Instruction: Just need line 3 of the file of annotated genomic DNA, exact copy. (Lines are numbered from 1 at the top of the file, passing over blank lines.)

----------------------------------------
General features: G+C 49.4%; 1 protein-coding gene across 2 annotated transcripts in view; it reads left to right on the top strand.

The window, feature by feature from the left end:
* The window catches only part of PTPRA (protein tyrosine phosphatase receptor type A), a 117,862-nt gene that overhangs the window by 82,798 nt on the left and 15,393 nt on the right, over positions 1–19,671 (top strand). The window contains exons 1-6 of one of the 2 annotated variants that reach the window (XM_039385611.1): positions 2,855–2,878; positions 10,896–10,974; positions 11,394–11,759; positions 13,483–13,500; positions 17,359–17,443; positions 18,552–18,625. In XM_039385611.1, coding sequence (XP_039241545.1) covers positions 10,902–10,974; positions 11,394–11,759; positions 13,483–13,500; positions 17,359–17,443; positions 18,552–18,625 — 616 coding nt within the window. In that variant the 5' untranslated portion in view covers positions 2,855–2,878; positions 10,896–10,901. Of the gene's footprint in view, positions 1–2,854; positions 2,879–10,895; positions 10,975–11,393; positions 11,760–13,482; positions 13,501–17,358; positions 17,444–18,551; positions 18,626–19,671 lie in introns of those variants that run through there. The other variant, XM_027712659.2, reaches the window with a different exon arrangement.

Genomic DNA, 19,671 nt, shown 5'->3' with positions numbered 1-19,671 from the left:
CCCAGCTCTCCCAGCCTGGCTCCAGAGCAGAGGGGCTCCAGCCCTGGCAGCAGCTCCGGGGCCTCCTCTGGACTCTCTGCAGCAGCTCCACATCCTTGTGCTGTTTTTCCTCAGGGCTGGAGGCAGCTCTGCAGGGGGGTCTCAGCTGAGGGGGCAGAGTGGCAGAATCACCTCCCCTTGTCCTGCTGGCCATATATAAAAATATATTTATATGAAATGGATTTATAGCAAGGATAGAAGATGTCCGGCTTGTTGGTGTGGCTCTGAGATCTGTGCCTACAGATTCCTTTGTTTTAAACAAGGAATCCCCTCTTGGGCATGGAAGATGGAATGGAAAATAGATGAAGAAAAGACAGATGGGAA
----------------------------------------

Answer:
* The window catches only part of PTPRA (protein tyrosine phosphatase receptor type A), a 117,862-nt gene that overhangs the window by 82,798 nt on the left and 15,393 nt on the right, over positions 1–19,671 (top strand). The window contains exons 1-6 of one of the 2 annotated variants that reach the window (XM_039385611.1): positions 2,855–2,878; positions 10,896–10,974; positions 11,394–11,759; positions 13,483–13,500; positions 17,359–17,443; positions 18,552–18,625. In XM_039385611.1, coding sequence (XP_039241545.1) covers positions 10,902–10,974; positions 11,394–11,759; positions 13,483–13,500; positions 17,359–17,443; positions 18,552–18,625 — 616 coding nt within the window. In that variant the 5' untranslated portion in view covers positions 2,855–2,878; positions 10,896–10,901. Of the gene's footprint in view, positions 1–2,854; positions 2,879–10,895; positions 10,975–11,393; positions 11,760–13,482; positions 13,501–17,358; positions 17,444–18,551; positions 18,626–19,671 lie in introns of those variants that run through there. The other variant, XM_027712659.2, reaches the window with a different exon arrangement.